or tomato/cucumber prunings. and careful regulation of the fire/heat of the ferment is held in common with Alchemy. have lots of minerals and stimulants). . Pack to brim and place a weight on top (I use a bag filled with water) to force air out. These micro-organisms are the key component to any sustainable agriculture. we can create our own! Local native flora are generally the most effective for any system. etc. Use in 1/500 ratio in sprays/irrigation. fermented plant juice(FPJ) is the most widely used and simple input from this system. remove weight.. The best material is any fast growing vigorous plants (weeds like mugwort. Properly cultivating the right type of bacteria and fungus in large amounts is complex and time consuming. No amount of fertilizer will grow plants without the soil biota to activate those nutrients. The best system I have found comes out of native Korean and greater Asian farming techniques. Add ¼ part quantity of vodka to preserve. Pick growing tips before dawn when growth hormones are most concentrated. comfrey. To start. in the spirit of Alchemy. We are fermenting bulk materials like rice bran. similar to Alchemy as well. cover with breathable fabric and let digest for 1 week. The key technique is fermentation. plant tips. There are a number of great companies that sell inoculants. Finely chop with equal weight brown sugar or molasses and pack in a crock topped off with a layer of sugar. purslane. However. After 1 day. Decant finished liquid. and store in refrigerator. etc. and transforming those nutrients into large quantities of bacterial and fungal life. called Natural Farming with Indigenous MicroOrganisms(IMO)(ref1).fungal components that transform and transport a good deal of those nutrients.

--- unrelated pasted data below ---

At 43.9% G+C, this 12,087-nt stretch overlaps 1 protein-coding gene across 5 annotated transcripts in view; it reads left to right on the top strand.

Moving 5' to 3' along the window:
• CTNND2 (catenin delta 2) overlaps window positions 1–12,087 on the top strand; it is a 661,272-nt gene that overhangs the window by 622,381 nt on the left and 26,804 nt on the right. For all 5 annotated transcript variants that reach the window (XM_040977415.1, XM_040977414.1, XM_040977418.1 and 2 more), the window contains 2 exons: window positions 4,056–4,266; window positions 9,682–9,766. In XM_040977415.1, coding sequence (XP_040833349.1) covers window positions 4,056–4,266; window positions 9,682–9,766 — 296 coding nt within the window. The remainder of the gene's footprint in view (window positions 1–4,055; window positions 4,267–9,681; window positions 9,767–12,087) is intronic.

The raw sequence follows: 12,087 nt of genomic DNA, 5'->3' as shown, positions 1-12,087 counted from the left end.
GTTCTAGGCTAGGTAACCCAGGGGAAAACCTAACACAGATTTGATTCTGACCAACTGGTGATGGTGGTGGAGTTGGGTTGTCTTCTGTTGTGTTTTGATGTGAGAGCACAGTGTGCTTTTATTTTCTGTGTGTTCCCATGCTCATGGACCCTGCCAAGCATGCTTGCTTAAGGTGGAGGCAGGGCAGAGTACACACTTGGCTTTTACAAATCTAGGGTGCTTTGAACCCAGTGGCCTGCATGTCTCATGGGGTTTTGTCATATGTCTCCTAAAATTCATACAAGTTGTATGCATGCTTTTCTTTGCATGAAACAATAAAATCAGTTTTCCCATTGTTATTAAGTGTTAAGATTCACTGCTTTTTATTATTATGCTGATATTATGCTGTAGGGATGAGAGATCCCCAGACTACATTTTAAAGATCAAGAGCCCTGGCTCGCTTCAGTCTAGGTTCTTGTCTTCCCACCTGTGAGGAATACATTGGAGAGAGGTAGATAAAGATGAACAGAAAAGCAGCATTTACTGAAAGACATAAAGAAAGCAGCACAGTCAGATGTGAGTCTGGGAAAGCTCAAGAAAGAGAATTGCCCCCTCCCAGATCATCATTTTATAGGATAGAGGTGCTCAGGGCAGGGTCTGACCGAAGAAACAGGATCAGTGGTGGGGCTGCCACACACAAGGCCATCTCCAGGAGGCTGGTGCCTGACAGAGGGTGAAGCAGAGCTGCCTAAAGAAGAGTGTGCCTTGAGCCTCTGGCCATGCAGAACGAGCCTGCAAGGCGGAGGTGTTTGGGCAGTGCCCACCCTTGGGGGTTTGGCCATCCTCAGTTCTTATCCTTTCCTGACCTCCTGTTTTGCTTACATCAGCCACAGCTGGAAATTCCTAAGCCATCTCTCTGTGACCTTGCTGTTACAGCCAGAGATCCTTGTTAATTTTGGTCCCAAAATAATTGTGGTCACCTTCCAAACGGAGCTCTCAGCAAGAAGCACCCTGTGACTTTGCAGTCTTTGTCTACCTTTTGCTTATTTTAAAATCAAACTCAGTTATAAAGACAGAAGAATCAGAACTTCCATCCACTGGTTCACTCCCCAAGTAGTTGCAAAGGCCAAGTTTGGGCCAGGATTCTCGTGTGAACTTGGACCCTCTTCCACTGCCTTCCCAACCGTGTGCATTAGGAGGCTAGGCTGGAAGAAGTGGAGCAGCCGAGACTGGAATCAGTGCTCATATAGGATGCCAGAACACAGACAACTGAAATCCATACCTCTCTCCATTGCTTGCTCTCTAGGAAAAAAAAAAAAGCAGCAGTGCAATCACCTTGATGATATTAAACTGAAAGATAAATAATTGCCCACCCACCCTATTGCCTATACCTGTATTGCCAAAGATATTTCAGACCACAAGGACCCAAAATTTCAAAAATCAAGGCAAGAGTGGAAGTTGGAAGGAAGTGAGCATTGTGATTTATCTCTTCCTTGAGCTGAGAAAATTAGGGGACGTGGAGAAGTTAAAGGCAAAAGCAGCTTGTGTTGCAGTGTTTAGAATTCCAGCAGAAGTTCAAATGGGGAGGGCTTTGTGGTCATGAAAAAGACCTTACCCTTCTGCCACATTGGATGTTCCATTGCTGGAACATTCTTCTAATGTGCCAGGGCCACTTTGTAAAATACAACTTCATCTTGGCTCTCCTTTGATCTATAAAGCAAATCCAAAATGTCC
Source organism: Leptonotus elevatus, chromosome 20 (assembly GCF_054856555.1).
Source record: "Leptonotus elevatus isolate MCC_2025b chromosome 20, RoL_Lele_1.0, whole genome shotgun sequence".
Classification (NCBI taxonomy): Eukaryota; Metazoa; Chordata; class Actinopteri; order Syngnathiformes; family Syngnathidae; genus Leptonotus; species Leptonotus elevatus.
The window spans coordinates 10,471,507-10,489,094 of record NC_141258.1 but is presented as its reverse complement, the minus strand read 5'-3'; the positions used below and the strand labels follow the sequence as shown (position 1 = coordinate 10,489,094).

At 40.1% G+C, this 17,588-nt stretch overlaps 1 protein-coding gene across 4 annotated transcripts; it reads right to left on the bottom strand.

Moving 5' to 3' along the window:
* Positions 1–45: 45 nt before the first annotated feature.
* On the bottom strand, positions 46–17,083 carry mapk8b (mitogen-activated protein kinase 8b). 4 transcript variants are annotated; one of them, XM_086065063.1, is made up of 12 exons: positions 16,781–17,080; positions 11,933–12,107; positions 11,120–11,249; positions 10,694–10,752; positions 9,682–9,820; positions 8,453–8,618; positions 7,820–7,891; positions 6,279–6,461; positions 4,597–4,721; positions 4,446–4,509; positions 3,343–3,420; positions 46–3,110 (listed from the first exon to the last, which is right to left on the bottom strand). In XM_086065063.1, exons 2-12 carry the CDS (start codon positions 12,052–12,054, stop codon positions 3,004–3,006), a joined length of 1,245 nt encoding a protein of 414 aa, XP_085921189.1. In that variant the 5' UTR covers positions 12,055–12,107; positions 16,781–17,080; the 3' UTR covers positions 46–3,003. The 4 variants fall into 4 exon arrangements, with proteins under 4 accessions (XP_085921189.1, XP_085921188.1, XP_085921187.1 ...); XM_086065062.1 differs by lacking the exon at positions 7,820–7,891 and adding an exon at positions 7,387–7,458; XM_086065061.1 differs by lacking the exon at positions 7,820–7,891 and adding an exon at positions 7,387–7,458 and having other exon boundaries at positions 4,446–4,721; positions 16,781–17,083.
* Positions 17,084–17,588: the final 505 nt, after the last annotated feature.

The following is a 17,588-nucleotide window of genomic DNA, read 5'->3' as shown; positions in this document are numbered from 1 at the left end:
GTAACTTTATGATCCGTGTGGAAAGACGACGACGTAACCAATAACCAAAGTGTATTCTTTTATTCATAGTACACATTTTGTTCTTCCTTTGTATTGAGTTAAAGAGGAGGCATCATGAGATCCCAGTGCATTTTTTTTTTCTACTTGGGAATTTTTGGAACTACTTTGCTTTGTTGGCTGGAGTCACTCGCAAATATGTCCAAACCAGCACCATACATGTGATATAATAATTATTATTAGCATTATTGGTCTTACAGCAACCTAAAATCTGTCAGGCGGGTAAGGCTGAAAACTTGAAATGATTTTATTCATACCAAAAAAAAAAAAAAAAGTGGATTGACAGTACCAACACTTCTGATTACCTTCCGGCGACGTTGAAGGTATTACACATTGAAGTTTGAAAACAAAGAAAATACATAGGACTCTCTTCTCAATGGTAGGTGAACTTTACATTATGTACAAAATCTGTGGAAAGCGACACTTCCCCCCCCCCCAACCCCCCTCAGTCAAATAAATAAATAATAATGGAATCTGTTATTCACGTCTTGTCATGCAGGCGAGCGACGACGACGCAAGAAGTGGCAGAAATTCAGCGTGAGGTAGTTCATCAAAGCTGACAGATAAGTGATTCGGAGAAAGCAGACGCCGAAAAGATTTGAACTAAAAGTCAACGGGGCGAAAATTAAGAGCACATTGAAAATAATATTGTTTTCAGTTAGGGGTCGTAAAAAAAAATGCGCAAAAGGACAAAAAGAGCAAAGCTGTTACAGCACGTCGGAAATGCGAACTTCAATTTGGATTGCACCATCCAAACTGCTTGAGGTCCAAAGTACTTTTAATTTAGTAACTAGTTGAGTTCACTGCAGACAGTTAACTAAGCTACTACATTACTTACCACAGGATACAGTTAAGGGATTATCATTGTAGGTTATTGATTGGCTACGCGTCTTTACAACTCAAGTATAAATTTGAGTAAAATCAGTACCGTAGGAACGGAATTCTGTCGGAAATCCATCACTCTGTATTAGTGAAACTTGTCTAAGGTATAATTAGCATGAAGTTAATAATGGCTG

mix the new IMO3 with equal parts of the local soil. First. and incorporates the FPJ. etc. but hold together when squeezed. This mixture should not drip. or other fertile soil. cook 3 cups of rice and place in a cedar. the rice should be full of native mycorrhizae. garden beds. Mix this water evenly into about 60 pounds of quality carbonaceous material such as rice bran or wheat mill run (available at feed stores). Turn regularly. and it will be cool when finished. This is IMO4 and can be used in potting soils. Now. so store in the dark. of FPJ. The last step to this process is to collect mycorrhizae rich soil(silky white fungal strands found under leaves. Keep in mind direct sunlight will kill IMO’s. Cover with a cloth and turn twice a day. and store in a dark place. and add more FPJ until moisture content holds things together when squeezed. this will have fermented slightly and have a mild sweet smell(IMO2).). knead well. or non-treated wood box about 1’x1’ square x4” tall. mycorrhizae-rich spot with 65 F minimum temp. and crumble easily. Let this mix ‘cook’ like the last batch under a roof on the ground. and then cover with small tarp to keep rain out. and cool when finished(IMO3). compost. in a 5 gallon bucket of water. Take 3 tablespoons of this ferment mix. but easily crumbles. and mix with equal weight brown sugar or molasses. Avoid condensation. directly on the ground 8-12 inches deep. In one week. and combine with 2 oz. It should be white with fresh mycorrhizae. Store in a dark location.The grander formula for top notch soil biota is as follows. trees. and place in deeply shaded. Lightly cover with leaves. and place in crock covered with a cloth. Place the inoculated material under a roof or other cover. . dryish and firm(IMO1). from at least 3-4 sites nearby your garden. Seal box with breathable fabric. After 1 week. or compost. Take this rice.